Having a major adverse renal or cardiac event (MARCE) is a calculable risk following cardiac surgery. As techniques for percutaneous coronary interventions (PCI) have improved over time, so too has PCI utilization, rendering cardiac surgery more appropriate for cases too complicated for PCI. As surgeons take on increasingly difficult cases, they look for new ways to improve surgical outcomes.
The interval from coronary angiography to cardiac surgery may be one such factor; however, there are conflicting reports as to an ideal waiting time.[1,2] This is partially due to performing analyses without controlling for contrast medium, which has an effect on the risk of contrast-induced acute kidney injury (CI-AKI).
In a recently published article entitled, Major Adverse Renal and Cardiac Events After Coronary Angiography and Cardiac Surgery, a team of researchers from the Baylor Scott & White Health Care System, led by Drs. Kristen M. Tecson and Peter A. McCullough, evaluated the impact of the waiting period between angiography and cardiac surgery on the outcome of MARCE in subjects who received iodixanol, an iso-osmolar contrast, during angiography at their center.
To accomplish this task, Baylor Scott & White Health Care System partnered with the Dallas Fort Worth Hospital Council (DFWHC) to access a dataset of local hospitalization records across approximately 90 hospitals from January 1, 2008-June 30, 2015.  CI-AKI was determined using Kidney Disease: Improving Global Outcomes guidelines for up to 1 week following coronary angiogram or until cardiac surgery, whichever occurred first.  MARCE was the composite of renal replacement therapy, myocardial infarction, stroke, heart failure, renal/cardiac hospitalization, and death.
Using nearly 1000 records of high-risk cases, they found that 13% of patients developed CI-AKI between angiogram and surgery and that 26% developed MARCE in the year following surgery. They also found that patients who had cardiac surgery within 1 day of angiogram were at a 68% elevated risk of MARCE than those who waited 2-4 days. The effect of wait-time was removed after adjusting for clinical factors in all cardiac surgeries; however, a subgroup analysis using patients who underwent isolated coronary artery bypass graft surgery revealed that such a quick turnaround from angiogram to surgery conferred 2.3 times the risk for MARCE compared to those who waited 2-4 days. Further, they discovered that these MARCE outcomes were exacerbated by the presence of CI-AKI. For example, 8.6% of patients without CI-AKI who had surgery within 1 day developed 1-year MARCE, compared with 18.2% of patients who had surgery in the same timeframe but also had antecedent CI-AKI. Importantly, 72% of cases performed within 1 day could have potentially waited longer, as they were not emergent.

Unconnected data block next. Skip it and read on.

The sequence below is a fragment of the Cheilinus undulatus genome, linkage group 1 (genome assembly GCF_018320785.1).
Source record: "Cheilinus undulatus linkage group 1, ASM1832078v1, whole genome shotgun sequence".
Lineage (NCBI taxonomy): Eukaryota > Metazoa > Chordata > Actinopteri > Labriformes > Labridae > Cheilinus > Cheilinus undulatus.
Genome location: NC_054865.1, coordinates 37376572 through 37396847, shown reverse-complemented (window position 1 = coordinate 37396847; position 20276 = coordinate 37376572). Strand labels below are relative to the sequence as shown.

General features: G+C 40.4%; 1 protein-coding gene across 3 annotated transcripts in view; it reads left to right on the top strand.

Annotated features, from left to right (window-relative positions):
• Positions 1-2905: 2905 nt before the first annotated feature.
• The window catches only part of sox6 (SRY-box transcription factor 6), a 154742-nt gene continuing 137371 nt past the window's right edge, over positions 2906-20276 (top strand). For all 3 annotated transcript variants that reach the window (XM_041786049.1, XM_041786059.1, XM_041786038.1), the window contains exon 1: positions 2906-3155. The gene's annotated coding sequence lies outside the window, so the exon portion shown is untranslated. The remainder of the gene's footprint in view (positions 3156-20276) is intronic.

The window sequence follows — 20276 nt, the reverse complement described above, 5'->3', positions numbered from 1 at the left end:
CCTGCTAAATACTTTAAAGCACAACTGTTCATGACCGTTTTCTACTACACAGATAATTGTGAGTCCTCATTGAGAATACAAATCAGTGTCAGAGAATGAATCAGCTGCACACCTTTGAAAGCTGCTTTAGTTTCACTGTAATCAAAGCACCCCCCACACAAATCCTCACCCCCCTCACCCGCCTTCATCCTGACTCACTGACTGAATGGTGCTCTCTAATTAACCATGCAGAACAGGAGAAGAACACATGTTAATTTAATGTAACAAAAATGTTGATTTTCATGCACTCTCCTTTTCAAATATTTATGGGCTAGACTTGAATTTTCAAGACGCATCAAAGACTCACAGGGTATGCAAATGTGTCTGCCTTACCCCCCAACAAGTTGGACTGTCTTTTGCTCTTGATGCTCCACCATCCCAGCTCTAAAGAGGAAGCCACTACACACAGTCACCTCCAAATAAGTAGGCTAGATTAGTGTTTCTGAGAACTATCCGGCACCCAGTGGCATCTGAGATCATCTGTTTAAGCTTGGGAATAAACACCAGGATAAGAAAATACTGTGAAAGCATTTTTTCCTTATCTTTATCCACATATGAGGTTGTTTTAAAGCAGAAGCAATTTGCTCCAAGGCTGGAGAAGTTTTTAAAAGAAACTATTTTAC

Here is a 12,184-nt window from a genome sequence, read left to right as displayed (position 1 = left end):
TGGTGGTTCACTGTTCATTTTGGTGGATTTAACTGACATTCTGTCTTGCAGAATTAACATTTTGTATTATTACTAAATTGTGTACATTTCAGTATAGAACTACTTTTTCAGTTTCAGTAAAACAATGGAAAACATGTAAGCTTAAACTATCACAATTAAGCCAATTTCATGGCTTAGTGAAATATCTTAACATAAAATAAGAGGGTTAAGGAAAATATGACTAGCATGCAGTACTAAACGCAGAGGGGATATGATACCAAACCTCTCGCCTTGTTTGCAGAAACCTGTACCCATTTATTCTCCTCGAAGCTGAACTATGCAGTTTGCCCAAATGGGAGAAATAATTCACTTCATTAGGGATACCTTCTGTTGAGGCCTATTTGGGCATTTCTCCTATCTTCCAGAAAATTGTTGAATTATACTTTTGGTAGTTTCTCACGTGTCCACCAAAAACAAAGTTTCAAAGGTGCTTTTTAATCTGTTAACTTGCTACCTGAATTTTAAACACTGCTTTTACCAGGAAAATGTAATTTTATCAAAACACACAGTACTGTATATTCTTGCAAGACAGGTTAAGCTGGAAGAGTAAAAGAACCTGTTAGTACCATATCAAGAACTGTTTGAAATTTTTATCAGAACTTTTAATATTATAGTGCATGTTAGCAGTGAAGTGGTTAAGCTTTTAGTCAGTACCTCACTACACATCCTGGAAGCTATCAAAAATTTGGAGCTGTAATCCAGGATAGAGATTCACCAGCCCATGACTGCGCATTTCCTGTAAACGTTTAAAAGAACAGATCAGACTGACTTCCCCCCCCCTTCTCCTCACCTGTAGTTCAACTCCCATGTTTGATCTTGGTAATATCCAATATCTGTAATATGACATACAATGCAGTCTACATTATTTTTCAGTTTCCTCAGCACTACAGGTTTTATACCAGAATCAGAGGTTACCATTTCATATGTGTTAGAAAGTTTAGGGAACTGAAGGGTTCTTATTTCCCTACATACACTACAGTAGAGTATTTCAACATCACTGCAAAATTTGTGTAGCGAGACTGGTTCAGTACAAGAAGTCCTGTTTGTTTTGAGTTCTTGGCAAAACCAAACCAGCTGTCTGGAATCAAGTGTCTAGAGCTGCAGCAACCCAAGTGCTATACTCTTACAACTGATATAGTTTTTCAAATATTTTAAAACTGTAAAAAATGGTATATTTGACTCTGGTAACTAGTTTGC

While this was the first study to consider the impact of wait-time on the outcome of MARCE, this work expanded on conflicting previous reports which considered wait-time as a factor for other procedural outcomes. For example, Mehta et al. found a modest relation between mortality and wait-time from angiography to elective CABG, without controlling for contrast media.  Others dichotomized wait-time by < or ≥7 days and observed no difference in post-surgical AKI development. Another study considering nonionic contrast cases indicated that waiting 6+ days to have cardiac surgery had a protective effect against acute renal dysfunction development.
As the general population becomes increasingly comorbid and surgical cases become correspondingly more complicated, surgeons may look to operation timing as one factor to improve surgical outcomes. While there is no consensus regarding the optimal time for cardiac surgery following angiography, these results suggest that CABG within 24 hours of angiography negatively impacts MARCE, especially if antecedent CI-AKI occurs. In cases where surgery cannot be delayed, AKI preventive measures prior to and during surgery should be employed.
These findings are described in the article entitled, “Major Adverse Renal and Cardiac Events After Coronary Angiography and Cardiac Surgery,” recently published in the Annals of Thoracic Surgery. This work was conducted by a team of Ph.D. and MD researchers from the Baylor Scott and White Health System, Dallas, TX.
Acknowledgments: The original article was partially funded by GE Healthcare and The Baylor Health Care System Foundation. Data were provided by the DFWHC ERF Information Quality Services Center Regional Data, [quarter 4 2015]. Dallas-Fort Worth Hospital Council Educations and Research Foundation, Information and Quality Services Center, Irving, Texas.
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